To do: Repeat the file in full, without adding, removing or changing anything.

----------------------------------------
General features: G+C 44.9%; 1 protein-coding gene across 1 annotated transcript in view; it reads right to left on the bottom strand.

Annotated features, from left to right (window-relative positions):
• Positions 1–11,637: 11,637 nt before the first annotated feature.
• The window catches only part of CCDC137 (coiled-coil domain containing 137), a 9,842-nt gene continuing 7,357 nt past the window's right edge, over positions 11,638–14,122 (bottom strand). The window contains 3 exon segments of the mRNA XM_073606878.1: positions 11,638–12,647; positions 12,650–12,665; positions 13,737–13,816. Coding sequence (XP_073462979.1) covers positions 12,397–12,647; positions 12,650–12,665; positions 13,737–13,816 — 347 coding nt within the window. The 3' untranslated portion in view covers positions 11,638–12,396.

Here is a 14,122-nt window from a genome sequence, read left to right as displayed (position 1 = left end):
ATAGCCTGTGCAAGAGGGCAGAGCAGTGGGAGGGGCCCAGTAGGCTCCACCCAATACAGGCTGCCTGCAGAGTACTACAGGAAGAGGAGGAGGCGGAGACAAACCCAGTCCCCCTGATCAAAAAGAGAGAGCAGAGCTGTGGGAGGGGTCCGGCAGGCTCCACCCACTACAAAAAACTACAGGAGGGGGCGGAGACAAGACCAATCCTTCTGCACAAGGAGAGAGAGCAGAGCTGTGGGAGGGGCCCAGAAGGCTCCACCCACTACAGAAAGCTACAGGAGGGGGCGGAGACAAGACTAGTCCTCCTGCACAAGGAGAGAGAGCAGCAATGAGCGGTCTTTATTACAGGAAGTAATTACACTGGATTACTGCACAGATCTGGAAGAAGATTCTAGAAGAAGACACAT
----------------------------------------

General features: G+C 44.9%; 1 protein-coding gene across 1 annotated transcript in view; it reads right to left on the bottom strand.

Annotated features, from left to right (window-relative positions):
• Positions 1–11,637: 11,637 nt before the first annotated feature.
• The window catches only part of CCDC137 (coiled-coil domain containing 137), a 9,842-nt gene continuing 7,357 nt past the window's right edge, over positions 11,638–14,122 (bottom strand). The window contains 3 exon segments of the mRNA XM_073606878.1: positions 11,638–12,647; positions 12,650–12,665; positions 13,737–13,816. Coding sequence (XP_073462979.1) covers positions 12,397–12,647; positions 12,650–12,665; positions 13,737–13,816 — 347 coding nt within the window. The 3' untranslated portion in view covers positions 11,638–12,396.

Here is a 14,122-nt window from a genome sequence, read left to right as displayed (position 1 = left end):
ATAGCCTGTGCAAGAGGGCAGAGCAGTGGGAGGGGCCCAGTAGGCTCCACCCAATACAGGCTGCCTGCAGAGTACTACAGGAAGAGGAGGAGGCGGAGACAAACCCAGTCCCCCTGATCAAAAAGAGAGAGCAGAGCTGTGGGAGGGGTCCGGCAGGCTCCACCCACTACAAAAAACTACAGGAGGGGGCGGAGACAAGACCAATCCTTCTGCACAAGGAGAGAGAGCAGAGCTGTGGGAGGGGCCCAGAAGGCTCCACCCACTACAGAAAGCTACAGGAGGGGGCGGAGACAAGACTAGTCCTCCTGCACAAGGAGAGAGAGCAGCAATGAGCGGTCTTTATTACAGGAAGTAATTACACTGGATTACTGCACAGATCTGGAAGAAGATTCTAGAAGAAGACACAT